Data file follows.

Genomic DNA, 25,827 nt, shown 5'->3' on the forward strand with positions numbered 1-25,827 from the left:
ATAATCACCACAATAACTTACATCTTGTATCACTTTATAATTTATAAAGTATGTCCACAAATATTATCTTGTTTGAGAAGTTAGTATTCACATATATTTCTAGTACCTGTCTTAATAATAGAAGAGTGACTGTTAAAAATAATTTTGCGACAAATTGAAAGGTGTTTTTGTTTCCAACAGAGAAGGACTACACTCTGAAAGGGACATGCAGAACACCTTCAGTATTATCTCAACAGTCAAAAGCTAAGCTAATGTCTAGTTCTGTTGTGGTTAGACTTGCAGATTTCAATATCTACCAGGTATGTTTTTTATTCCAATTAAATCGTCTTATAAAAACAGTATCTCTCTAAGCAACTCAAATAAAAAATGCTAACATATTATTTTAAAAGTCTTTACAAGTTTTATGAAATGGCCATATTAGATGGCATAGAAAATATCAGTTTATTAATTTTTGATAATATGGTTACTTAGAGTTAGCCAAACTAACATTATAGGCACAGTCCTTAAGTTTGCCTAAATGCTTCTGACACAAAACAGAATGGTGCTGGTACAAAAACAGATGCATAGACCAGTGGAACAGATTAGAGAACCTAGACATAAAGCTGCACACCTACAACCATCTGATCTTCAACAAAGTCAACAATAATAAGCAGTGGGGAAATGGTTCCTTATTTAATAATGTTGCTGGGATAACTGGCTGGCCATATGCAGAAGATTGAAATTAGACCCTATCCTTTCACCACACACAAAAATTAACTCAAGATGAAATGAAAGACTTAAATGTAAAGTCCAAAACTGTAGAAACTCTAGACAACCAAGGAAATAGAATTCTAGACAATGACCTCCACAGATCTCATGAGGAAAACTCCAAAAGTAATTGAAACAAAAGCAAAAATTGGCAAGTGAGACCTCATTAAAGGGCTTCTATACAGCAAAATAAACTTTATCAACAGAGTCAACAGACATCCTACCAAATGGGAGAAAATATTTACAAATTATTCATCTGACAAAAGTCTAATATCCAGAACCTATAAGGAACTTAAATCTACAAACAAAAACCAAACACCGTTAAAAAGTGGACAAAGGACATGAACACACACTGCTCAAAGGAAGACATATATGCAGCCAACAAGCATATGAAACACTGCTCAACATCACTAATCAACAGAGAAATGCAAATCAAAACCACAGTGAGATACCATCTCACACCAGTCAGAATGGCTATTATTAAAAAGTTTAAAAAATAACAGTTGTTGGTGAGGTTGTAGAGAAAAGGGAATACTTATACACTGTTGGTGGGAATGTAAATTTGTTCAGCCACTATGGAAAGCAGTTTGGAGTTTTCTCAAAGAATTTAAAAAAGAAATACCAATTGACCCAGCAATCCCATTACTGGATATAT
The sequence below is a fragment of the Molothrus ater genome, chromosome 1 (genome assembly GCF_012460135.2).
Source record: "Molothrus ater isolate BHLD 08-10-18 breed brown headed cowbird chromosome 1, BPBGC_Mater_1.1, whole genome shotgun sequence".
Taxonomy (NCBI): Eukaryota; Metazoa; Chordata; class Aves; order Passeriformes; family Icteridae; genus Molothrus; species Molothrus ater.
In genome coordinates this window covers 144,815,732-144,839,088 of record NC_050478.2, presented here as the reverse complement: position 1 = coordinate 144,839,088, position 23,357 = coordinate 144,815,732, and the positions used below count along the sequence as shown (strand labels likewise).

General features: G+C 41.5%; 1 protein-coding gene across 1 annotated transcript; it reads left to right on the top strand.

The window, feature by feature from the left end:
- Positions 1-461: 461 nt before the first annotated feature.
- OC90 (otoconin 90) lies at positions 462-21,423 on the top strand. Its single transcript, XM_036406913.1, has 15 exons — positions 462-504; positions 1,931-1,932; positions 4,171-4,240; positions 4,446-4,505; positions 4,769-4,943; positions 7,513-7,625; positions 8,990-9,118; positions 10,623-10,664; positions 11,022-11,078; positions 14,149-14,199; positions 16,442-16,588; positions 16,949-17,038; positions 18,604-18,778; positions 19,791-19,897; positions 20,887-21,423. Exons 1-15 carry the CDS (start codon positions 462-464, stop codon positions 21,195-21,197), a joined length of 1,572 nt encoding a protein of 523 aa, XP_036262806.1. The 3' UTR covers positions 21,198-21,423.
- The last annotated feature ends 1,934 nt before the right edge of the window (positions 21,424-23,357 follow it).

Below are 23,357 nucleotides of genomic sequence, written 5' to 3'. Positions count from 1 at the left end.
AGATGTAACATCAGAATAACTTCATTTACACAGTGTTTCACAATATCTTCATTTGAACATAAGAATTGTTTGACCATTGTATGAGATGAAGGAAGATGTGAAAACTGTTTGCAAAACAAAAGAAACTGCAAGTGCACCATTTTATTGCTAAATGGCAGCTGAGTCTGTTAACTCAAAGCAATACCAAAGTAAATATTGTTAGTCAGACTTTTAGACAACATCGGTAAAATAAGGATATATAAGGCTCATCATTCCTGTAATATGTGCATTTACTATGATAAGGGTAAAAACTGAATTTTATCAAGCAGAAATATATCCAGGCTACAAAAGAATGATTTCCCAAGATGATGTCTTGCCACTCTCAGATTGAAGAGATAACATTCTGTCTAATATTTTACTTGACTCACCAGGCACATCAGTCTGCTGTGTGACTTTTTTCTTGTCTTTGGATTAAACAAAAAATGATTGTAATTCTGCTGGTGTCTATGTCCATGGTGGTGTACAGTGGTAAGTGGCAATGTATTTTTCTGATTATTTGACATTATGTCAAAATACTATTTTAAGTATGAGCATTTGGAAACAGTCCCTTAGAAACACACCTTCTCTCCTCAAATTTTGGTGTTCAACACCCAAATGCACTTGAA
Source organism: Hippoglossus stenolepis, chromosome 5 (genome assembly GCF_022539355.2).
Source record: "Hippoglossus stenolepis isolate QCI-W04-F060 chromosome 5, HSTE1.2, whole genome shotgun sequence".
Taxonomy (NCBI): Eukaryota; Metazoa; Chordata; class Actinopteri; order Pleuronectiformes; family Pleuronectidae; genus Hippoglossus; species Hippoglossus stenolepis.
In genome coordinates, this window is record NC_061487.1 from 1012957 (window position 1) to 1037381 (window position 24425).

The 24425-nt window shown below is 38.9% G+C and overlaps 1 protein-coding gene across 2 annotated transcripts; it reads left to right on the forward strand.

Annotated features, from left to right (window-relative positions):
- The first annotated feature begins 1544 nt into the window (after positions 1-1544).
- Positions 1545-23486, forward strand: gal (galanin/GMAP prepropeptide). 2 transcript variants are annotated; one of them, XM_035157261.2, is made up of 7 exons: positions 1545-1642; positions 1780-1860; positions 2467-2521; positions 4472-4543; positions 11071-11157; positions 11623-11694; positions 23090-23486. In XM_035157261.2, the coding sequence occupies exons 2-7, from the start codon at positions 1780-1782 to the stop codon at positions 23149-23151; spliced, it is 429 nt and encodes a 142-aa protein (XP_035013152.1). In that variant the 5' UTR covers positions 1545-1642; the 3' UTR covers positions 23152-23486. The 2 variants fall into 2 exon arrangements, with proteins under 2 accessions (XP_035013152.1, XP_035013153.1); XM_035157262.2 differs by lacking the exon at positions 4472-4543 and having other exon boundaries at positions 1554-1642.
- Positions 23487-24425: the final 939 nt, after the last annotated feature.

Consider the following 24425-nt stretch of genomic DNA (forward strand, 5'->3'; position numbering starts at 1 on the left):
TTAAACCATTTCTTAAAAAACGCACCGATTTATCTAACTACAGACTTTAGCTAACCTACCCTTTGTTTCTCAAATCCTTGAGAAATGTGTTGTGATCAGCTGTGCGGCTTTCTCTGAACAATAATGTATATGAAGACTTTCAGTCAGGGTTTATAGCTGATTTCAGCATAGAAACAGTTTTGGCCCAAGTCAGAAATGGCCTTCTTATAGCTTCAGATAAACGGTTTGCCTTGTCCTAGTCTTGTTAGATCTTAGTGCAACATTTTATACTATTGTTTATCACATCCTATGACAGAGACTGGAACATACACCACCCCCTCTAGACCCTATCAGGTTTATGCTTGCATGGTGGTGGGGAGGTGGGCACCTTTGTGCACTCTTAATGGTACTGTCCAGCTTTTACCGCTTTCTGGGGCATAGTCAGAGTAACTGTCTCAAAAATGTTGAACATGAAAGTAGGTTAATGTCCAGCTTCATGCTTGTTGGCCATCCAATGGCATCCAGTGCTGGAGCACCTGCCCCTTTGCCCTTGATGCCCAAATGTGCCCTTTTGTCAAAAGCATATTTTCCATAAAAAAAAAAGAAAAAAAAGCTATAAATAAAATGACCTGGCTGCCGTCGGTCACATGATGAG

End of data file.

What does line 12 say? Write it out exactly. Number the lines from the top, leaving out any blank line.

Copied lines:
Below are 23,357 nucleotides of genomic sequence, written 5' to 3'. Positions count from 1 at the left end.